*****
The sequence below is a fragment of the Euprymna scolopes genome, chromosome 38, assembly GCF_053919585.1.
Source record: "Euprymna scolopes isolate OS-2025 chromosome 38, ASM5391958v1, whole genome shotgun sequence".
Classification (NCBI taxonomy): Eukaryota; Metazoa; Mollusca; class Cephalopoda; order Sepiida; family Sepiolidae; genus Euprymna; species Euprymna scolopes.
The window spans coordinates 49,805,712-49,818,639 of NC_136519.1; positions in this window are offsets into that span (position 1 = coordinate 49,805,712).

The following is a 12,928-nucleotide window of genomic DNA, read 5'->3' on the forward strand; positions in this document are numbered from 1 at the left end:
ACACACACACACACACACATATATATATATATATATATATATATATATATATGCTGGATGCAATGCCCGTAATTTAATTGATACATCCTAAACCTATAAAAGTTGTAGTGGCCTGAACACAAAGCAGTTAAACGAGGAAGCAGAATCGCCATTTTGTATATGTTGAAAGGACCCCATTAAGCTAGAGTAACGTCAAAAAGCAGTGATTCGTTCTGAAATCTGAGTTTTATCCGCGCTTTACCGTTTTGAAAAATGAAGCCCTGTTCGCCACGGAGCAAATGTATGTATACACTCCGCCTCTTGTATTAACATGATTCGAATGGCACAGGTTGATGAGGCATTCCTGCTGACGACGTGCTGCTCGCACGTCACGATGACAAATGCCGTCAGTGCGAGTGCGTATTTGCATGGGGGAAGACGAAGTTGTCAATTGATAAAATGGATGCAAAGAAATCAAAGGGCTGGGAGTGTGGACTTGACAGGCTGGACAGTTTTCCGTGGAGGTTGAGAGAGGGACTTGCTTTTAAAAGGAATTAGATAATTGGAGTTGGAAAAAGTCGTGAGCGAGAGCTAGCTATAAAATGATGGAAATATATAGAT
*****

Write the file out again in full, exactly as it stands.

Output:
The sequence below is a fragment of the Euprymna scolopes genome, chromosome 38, assembly GCF_053919585.1.
Source record: "Euprymna scolopes isolate OS-2025 chromosome 38, ASM5391958v1, whole genome shotgun sequence".
Classification (NCBI taxonomy): Eukaryota; Metazoa; Mollusca; class Cephalopoda; order Sepiida; family Sepiolidae; genus Euprymna; species Euprymna scolopes.
The window spans coordinates 49,805,712-49,818,639 of NC_136519.1; positions in this window are offsets into that span (position 1 = coordinate 49,805,712).

The following is a 12,928-nucleotide window of genomic DNA, read 5'->3' on the forward strand; positions in this document are numbered from 1 at the left end:
ACACACACACACACACACATATATATATATATATATATATATATATATATATGCTGGATGCAATGCCCGTAATTTAATTGATACATCCTAAACCTATAAAAGTTGTAGTGGCCTGAACACAAAGCAGTTAAACGAGGAAGCAGAATCGCCATTTTGTATATGTTGAAAGGACCCCATTAAGCTAGAGTAACGTCAAAAAGCAGTGATTCGTTCTGAAATCTGAGTTTTATCCGCGCTTTACCGTTTTGAAAAATGAAGCCCTGTTCGCCACGGAGCAAATGTATGTATACACTCCGCCTCTTGTATTAACATGATTCGAATGGCACAGGTTGATGAGGCATTCCTGCTGACGACGTGCTGCTCGCACGTCACGATGACAAATGCCGTCAGTGCGAGTGCGTATTTGCATGGGGGAAGACGAAGTTGTCAATTGATAAAATGGATGCAAAGAAATCAAAGGGCTGGGAGTGTGGACTTGACAGGCTGGACAGTTTTCCGTGGAGGTTGAGAGAGGGACTTGCTTTTAAAAGGAATTAGATAATTGGAGTTGGAAAAAGTCGTGAGCGAGAGCTAGCTATAAAATGATGGAAATATATAGAT